Go direct, don’t get stuck in the healthcare mire.

Plenty of brands have ‘gone DTC’ in recent years. Countless companies are building direct relationships with their customers, from indy snack companies to sportswear giants—some eagerly, some forced by circumstance. When it comes to consumer healthcare products, it’s a different story.

The benefits are clear and the mechanisms are there. But we’re all aware of a troublesome, underlying truth:

Healthcare shopping is different to every other kind of shopping

And this complicates things, particularly for positioning your brand and marketing your products.

Our behavioural scientists have identified the four problem areas in how consumers shop for healthcare products. (At UNLIMITED, some of us call this the healthcare ‘mire’ – a fitting name, but we do also enjoy a good acronym.) We think their insights could help guide brands looking to make the move to direct selling. And some of our marketing minds have sussed out a few of the opportunities that come baked into a DTC model.

Shopper currencies and the healthcare mire

The first question we face is how to convince shoppers to change their behaviour. Why should a consumer buy your product directly from you, instead of continuing to shop as they have before? What’s in it for them to change their behaviour?

A few years back, Herb Sorensen, Ph.D., introduced us to the idea that there are three ‘currencies’ that shoppers care about: time, money and angst. If you can help them to save a decent amount of any of these currencies, you’re onto a winning strategy. Thankfully, direct-to-consumer retail can help you with all three, so the idea shouldn’t be too hard a sell for consumers—especially as brands in other sectors have got them used to this approach.

Still, the way that consumers are used to shopping for healthcare products could throw up challenges for brand and product marketing. Here are the four main ones our experts identified.

  • Motivation: healthcare shoppers are generally driven by one of two missions: replenishing something they already use, or they’re in distress right now, looking for an immediate treatment. Neither primes them for nuanced marketing and careful purchasing decisions.
  • Infrequency: most consumer health categories don’t involve frequent purchases. As a result, many shoppers can’t even remember which brand they’ve bought before. In effect, your consumer starts a new customer journey each time they shop.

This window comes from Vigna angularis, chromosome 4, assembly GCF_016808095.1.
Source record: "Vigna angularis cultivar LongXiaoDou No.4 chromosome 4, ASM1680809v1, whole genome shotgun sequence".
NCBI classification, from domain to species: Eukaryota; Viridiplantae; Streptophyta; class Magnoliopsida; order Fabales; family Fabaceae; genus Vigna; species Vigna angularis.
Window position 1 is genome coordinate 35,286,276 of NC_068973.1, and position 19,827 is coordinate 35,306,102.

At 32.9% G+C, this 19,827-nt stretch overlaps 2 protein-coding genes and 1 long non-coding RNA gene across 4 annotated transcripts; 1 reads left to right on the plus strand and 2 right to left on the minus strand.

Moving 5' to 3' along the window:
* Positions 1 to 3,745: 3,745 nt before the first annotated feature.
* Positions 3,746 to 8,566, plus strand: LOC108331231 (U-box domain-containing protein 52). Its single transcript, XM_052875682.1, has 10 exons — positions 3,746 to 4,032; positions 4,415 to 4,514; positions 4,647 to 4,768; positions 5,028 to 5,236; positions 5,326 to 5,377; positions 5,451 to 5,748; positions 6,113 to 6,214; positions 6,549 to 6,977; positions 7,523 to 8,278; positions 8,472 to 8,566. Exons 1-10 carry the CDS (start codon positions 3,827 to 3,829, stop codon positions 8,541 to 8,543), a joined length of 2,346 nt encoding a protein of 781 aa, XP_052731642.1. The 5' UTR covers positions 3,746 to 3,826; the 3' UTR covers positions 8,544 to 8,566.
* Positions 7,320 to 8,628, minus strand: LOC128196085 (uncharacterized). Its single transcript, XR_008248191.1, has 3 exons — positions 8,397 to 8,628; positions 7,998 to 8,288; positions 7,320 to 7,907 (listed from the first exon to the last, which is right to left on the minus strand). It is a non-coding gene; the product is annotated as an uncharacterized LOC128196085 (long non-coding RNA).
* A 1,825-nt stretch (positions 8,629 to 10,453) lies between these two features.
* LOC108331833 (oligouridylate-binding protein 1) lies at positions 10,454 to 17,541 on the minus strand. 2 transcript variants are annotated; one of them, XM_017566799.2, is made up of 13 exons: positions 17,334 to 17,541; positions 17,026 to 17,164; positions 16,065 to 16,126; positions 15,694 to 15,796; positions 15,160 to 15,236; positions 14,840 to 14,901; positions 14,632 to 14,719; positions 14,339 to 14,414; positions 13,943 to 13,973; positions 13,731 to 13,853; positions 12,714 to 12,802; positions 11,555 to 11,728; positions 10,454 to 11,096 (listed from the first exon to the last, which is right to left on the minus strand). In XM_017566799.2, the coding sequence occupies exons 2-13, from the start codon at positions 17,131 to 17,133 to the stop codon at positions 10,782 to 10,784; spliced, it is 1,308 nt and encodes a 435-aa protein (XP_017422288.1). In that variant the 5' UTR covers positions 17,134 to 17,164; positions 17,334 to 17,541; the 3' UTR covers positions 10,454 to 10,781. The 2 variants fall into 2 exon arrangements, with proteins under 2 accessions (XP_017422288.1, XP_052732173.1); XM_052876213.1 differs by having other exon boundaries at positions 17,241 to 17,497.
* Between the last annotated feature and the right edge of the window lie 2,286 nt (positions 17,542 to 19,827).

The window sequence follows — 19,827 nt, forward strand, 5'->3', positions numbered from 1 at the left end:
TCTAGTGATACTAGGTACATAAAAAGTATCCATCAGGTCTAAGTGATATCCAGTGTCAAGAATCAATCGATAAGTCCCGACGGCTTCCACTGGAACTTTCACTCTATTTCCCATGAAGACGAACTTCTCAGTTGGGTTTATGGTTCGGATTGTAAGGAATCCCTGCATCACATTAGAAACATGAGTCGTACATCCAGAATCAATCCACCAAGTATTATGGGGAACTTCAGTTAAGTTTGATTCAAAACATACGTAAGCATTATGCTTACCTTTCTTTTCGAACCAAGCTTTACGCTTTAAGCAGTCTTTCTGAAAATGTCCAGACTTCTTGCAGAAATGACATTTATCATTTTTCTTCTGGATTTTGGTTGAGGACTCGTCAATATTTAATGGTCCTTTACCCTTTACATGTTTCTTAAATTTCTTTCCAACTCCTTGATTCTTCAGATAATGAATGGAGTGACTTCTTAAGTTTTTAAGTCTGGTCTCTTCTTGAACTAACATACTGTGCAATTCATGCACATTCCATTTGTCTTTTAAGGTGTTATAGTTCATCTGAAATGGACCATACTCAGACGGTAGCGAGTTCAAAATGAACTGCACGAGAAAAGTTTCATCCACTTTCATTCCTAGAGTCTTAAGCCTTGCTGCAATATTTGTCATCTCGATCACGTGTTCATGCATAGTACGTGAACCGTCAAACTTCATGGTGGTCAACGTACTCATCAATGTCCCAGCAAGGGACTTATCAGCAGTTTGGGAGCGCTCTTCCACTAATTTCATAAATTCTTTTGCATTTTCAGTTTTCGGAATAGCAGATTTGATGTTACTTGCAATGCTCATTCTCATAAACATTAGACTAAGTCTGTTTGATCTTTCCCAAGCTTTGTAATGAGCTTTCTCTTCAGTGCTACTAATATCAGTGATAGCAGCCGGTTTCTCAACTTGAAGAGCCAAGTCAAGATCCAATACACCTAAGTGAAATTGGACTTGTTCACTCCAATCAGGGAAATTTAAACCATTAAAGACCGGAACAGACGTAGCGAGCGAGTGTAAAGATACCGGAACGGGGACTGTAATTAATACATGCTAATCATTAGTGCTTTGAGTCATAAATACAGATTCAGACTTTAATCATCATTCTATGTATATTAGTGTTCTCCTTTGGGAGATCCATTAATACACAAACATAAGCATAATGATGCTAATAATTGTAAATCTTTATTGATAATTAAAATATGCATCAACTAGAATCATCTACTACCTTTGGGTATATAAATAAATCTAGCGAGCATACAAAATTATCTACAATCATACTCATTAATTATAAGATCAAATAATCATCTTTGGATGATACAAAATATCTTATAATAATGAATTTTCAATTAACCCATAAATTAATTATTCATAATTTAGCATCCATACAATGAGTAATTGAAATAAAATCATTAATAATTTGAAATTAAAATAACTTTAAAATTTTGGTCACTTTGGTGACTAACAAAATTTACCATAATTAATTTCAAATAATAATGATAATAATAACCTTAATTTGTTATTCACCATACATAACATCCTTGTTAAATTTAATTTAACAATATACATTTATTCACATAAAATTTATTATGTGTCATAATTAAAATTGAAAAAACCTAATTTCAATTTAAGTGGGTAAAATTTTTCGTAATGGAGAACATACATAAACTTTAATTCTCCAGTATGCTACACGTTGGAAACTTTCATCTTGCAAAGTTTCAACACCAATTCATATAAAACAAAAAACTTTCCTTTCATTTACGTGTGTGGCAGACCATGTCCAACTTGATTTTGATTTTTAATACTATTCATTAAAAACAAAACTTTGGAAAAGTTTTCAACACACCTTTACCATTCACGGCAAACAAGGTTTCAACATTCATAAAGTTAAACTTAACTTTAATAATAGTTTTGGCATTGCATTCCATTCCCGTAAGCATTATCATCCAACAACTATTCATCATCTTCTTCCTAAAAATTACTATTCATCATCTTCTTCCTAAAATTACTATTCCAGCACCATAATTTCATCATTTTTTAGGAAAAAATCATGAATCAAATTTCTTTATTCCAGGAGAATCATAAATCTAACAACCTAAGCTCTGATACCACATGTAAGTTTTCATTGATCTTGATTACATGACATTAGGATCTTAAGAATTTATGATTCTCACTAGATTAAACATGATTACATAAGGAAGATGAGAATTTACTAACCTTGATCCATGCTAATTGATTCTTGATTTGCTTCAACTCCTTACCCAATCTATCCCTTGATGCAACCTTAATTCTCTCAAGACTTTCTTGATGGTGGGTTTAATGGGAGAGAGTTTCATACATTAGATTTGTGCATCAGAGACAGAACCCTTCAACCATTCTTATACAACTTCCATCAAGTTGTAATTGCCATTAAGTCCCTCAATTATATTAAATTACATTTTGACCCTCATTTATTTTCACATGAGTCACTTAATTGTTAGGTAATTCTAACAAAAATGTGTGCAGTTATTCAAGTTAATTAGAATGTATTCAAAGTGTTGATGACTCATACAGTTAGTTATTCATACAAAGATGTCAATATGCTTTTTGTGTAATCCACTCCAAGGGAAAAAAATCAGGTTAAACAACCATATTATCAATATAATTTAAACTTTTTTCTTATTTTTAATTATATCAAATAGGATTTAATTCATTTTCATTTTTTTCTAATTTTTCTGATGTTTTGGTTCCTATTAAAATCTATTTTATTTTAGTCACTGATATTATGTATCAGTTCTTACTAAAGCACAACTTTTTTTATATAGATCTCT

• Restlessness: building any kind of loyalty can be tricky. Not only is shopping infrequent, your shopper wants the best solution for their condition, and they’re always on the lookout for this. They can be tempted away if they think something better meets their needs.
  • Embarrassment: few people are happy with the idea of others knowing their health issues. So word of mouth recommendations are unlikely and in-store browsing is as a brief as possible. The channels to reach your consumers are narrow.

We can immediately see how DTC could help with embarrassment. Delivering products directly to consumers, in discreet packaging, easily sidesteps this challenge. But what about the others? Infrequent shopping, a restless consumer and tricky shopping motivations. How can DTC help brands to address these?

Infrequency can actually be addressed pretty neatly, through a programmatic approach. If your customer takes daily vitamins, for instance, and they’ve just bought a pack of 90, then a reminder email in 80 days could be a straightforward sale. This healthcare shopping quirk can actually turn from a challenge for over-the-counter sales to an advantage for DTC. Less customer churn, better ROI on customer recruitment, and we’ve used one of the shopper motivations to our advantage: replenishing is now effortless.

Build the relationship

Clearly, the ‘direct’ part of DTC holds the most value for marketers. Once your consumer has made their first purchase, you have the chance to build a relationship with them. If your marketing and communications show your company’s expertise, and speak with empathy to your customer, then you’ll build trust. But there’s also no reason why you can’t address their restlessness too.

If your consumer is already inclined to look at new products, and search for the best option, perhaps you shouldn’t fight this. Instead, you could recommend them. Send suggestions for alternative products in your range—or related ones that might prove helpful. They may have bought nicotine gum before, but patches might be a welcome change. Regular, well managed communication like this could show that there’s no need to look elsewhere.

Turning back to our four challenges, we still have the other half of the motivation conundrum: ‘distressed shoppers’, looking for immediate treatment. There may be no easy way to fix this. But, if you’ve built a strong DTC relationship with your consumer, when it comes to a one-off, over-the-counter purchase there’s a good chance they’ll be looking for your logo.

This article was written by Ivan Browne, Shopper Research Consultant at Walnut Unlimited